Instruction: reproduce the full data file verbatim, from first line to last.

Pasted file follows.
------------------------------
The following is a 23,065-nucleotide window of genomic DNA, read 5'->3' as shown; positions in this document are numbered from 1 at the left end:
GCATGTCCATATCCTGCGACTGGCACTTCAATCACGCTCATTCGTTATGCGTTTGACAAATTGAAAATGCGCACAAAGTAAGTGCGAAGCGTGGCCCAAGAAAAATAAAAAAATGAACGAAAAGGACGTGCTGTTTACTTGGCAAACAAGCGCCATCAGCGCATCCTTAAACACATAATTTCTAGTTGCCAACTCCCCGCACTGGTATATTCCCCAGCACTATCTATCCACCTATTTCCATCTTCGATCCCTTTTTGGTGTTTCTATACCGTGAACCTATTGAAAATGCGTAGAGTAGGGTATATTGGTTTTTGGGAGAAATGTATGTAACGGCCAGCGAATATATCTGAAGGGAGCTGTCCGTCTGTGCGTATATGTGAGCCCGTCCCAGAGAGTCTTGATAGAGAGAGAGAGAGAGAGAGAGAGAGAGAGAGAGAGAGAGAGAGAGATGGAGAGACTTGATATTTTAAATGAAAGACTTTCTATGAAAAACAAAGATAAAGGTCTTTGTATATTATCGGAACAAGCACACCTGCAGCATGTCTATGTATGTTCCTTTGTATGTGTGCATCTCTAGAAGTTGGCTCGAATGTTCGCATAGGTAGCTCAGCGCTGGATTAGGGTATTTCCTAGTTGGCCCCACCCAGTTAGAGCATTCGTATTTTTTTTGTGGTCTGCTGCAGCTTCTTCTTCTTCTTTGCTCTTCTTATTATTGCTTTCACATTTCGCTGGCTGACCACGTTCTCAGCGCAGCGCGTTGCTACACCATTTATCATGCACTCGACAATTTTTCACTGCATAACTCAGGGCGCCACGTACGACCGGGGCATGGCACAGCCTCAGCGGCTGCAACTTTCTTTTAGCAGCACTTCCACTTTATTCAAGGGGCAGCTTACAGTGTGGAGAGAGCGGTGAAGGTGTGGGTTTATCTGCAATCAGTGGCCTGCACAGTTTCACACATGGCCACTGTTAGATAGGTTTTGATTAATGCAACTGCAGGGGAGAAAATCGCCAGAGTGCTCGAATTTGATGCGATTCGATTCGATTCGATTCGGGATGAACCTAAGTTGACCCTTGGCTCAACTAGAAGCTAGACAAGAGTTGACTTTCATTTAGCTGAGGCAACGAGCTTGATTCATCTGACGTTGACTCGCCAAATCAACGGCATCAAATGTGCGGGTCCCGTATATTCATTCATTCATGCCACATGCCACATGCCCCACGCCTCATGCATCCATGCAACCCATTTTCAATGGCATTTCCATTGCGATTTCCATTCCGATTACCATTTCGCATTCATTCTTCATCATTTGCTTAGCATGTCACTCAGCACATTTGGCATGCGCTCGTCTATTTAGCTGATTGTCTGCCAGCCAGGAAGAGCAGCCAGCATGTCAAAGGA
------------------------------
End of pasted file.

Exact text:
The following is a 23,065-nucleotide window of genomic DNA, read 5'->3' as shown; positions in this document are numbered from 1 at the left end:
GCATGTCCATATCCTGCGACTGGCACTTCAATCACGCTCATTCGTTATGCGTTTGACAAATTGAAAATGCGCACAAAGTAAGTGCGAAGCGTGGCCCAAGAAAAATAAAAAAATGAACGAAAAGGACGTGCTGTTTACTTGGCAAACAAGCGCCATCAGCGCATCCTTAAACACATAATTTCTAGTTGCCAACTCCCCGCACTGGTATATTCCCCAGCACTATCTATCCACCTATTTCCATCTTCGATCCCTTTTTGGTGTTTCTATACCGTGAACCTATTGAAAATGCGTAGAGTAGGGTATATTGGTTTTTGGGAGAAATGTATGTAACGGCCAGCGAATATATCTGAAGGGAGCTGTCCGTCTGTGCGTATATGTGAGCCCGTCCCAGAGAGTCTTGATAGAGAGAGAGAGAGAGAGAGAGAGAGAGAGAGAGAGAGAGAGAGAGATGGAGAGACTTGATATTTTAAATGAAAGACTTTCTATGAAAAACAAAGATAAAGGTCTTTGTATATTATCGGAACAAGCACACCTGCAGCATGTCTATGTATGTTCCTTTGTATGTGTGCATCTCTAGAAGTTGGCTCGAATGTTCGCATAGGTAGCTCAGCGCTGGATTAGGGTATTTCCTAGTTGGCCCCACCCAGTTAGAGCATTCGTATTTTTTTTGTGGTCTGCTGCAGCTTCTTCTTCTTCTTTGCTCTTCTTATTATTGCTTTCACATTTCGCTGGCTGACCACGTTCTCAGCGCAGCGCGTTGCTACACCATTTATCATGCACTCGACAATTTTTCACTGCATAACTCAGGGCGCCACGTACGACCGGGGCATGGCACAGCCTCAGCGGCTGCAACTTTCTTTTAGCAGCACTTCCACTTTATTCAAGGGGCAGCTTACAGTGTGGAGAGAGCGGTGAAGGTGTGGGTTTATCTGCAATCAGTGGCCTGCACAGTTTCACACATGGCCACTGTTAGATAGGTTTTGATTAATGCAACTGCAGGGGAGAAAATCGCCAGAGTGCTCGAATTTGATGCGATTCGATTCGATTCGATTCGGGATGAACCTAAGTTGACCCTTGGCTCAACTAGAAGCTAGACAAGAGTTGACTTTCATTTAGCTGAGGCAACGAGCTTGATTCATCTGACGTTGACTCGCCAAATCAACGGCATCAAATGTGCGGGTCCCGTATATTCATTCATTCATGCCACATGCCACATGCCCCACGCCTCATGCATCCATGCAACCCATTTTCAATGGCATTTCCATTGCGATTTCCATTCCGATTACCATTTCGCATTCATTCTTCATCATTTGCTTAGCATGTCACTCAGCACATTTGGCATGCGCTCGTCTATTTAGCTGATTGTCTGCCAGCCAGGAAGAGCAGCCAGCATGTCAAAGGA